• Mazi JO

      Well, efficiency in production has its co-efficient variables. The factors of production must be applied functionally
      accurately. It is the ‘macroeconomic happenstance’ that is the burden at the moment that translates into our latent Foreign Exchange strict measures by the CBN hence they(the Manufacturers) should not be hung out to dry in the scorching heat of trying to remedy our position in these events. ‘Evans’.

  • Mazi JO

    Yes, it absolutely necessary that Manufacturers be given reprieves particularly those turning out goods that sustain the population this austere times. The materials and equipment they use should be critically assessed if they cannot be accessed locally so that Government assistance should be availed. It will not make sense for them to buy high and get annihilated in the scheme of our lowly floating currency. They will be losing both ends in which pattern the few they are employing in our labor projections are clearly threatened not to talk about the multiplier effects on the general Economy. What we must not do is throw out the water with the bath-basin defending our Foreign Exchange balances. An especially timed and some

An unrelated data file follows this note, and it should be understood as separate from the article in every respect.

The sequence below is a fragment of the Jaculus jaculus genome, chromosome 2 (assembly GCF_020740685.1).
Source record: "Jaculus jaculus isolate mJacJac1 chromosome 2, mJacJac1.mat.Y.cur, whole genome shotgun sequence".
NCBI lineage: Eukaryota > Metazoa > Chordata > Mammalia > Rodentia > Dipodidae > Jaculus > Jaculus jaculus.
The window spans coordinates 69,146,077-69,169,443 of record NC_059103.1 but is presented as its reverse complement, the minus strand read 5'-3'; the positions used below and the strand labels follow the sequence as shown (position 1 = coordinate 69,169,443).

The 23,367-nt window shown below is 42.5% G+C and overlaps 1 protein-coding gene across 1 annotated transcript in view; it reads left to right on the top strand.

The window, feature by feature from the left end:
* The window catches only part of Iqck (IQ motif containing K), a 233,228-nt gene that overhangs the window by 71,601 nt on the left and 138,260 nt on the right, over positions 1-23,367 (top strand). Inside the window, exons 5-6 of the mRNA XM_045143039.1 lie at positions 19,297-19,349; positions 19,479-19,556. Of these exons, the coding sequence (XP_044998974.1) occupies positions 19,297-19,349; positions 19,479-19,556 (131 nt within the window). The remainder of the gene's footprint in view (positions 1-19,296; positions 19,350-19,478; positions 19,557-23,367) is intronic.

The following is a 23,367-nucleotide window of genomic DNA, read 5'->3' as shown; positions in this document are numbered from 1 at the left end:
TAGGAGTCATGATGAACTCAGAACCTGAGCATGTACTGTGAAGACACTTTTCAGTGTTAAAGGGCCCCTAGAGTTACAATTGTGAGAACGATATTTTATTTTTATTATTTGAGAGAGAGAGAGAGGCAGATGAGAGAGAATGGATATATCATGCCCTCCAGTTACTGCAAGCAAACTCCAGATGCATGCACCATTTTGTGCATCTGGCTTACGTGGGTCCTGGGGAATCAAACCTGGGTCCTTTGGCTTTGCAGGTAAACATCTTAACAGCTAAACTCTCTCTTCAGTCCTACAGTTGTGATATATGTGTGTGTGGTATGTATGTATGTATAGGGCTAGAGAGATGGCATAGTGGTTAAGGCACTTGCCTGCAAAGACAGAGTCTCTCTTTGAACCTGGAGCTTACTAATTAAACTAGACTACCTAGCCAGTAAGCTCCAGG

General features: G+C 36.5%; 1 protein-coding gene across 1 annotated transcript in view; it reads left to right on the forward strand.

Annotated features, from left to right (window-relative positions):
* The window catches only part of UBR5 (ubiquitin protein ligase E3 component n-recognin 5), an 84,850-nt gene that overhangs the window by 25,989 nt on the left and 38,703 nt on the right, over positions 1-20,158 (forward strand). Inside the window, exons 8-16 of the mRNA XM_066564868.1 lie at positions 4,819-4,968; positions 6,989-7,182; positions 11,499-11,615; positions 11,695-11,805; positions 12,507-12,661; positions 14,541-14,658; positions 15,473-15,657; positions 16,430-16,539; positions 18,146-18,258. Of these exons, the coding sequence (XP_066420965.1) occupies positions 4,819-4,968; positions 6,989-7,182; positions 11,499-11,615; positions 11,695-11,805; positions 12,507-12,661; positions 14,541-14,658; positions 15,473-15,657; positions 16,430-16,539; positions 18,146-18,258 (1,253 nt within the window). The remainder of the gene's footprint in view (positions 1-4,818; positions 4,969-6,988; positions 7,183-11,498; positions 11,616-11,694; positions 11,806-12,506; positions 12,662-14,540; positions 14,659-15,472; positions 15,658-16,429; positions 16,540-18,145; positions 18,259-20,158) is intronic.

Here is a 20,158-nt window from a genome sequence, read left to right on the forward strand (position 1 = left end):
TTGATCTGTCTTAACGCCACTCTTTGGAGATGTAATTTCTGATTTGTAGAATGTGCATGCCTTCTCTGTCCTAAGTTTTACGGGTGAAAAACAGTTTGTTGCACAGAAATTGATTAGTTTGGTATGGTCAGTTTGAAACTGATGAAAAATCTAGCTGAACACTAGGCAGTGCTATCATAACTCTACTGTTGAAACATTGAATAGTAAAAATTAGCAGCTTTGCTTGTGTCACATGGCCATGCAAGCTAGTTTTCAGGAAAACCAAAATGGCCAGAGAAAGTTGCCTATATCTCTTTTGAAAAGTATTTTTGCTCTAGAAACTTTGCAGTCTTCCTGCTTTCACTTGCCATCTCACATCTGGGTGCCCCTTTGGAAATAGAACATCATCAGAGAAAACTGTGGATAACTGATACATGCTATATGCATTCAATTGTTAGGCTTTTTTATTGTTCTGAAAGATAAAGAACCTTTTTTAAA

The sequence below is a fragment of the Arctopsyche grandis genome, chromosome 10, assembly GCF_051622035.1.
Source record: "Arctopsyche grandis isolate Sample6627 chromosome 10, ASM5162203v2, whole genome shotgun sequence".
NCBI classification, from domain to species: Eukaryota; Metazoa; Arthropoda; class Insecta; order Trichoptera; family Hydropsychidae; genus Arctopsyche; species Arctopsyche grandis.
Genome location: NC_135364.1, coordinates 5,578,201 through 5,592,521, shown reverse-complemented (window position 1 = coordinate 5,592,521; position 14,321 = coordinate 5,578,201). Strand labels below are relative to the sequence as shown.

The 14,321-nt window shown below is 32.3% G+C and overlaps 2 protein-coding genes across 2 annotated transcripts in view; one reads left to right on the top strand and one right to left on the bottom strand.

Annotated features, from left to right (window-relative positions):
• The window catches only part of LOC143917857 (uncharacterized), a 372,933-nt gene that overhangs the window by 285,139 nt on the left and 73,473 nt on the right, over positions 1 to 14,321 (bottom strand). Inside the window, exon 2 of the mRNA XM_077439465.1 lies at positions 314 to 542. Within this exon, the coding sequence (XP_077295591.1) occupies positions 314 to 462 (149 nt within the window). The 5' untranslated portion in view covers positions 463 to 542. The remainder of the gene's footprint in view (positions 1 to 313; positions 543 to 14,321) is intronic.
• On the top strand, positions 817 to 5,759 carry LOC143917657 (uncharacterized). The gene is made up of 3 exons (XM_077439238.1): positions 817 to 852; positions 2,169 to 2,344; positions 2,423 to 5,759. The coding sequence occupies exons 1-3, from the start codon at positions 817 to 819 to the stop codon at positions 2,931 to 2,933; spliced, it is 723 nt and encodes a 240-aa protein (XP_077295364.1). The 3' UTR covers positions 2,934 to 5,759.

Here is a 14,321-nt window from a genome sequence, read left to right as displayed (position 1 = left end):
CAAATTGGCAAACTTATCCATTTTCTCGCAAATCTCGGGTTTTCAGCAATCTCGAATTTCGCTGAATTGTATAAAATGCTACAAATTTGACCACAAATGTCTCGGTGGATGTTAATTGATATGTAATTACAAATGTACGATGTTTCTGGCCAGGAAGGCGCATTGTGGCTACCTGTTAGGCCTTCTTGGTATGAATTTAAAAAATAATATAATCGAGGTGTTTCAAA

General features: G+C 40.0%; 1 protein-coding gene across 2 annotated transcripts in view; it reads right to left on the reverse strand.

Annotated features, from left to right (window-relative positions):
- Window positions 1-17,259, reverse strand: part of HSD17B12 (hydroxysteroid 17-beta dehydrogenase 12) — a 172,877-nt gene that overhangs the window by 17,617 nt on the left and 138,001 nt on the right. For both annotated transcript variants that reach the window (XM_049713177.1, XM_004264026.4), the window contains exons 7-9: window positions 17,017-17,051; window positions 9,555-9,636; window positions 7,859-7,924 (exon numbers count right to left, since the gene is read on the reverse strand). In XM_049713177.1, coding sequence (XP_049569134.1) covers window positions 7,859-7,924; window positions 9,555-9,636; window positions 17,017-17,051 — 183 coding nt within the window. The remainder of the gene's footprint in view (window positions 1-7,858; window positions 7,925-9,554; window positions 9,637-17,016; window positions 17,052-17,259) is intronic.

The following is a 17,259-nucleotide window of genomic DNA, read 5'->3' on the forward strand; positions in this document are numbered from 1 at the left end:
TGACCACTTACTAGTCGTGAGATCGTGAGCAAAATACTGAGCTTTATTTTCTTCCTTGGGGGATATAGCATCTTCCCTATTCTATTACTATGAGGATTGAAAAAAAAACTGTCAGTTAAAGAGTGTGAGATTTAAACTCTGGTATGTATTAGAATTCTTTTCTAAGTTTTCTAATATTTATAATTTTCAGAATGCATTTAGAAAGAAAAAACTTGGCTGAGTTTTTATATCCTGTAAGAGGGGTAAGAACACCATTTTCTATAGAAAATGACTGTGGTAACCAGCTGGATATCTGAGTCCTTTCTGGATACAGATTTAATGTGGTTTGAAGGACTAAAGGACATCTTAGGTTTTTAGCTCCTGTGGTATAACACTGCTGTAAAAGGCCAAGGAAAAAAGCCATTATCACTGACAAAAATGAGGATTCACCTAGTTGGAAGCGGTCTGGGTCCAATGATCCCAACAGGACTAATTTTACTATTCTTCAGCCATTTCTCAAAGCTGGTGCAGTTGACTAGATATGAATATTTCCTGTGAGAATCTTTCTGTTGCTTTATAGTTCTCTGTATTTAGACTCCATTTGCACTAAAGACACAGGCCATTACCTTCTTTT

thoroughly calibrated measures are needed by both the Government and the Manufacturers to streamline this one.

  • emmanuel kalu

    yes this manufacturers should be given some kind of help in light of the situation. however the manufacturers biggest problem is not the exchange rate, it is the fact they still depend on import of raw materials to produce their goods. now would be good time to begin the work of sourcing for raw material input locally, or at least reducing the amount of import. we have to start looking at our local market as raw material inputs, and product sale. every developed country had to first develop it raw material and then develop it consuming market locally.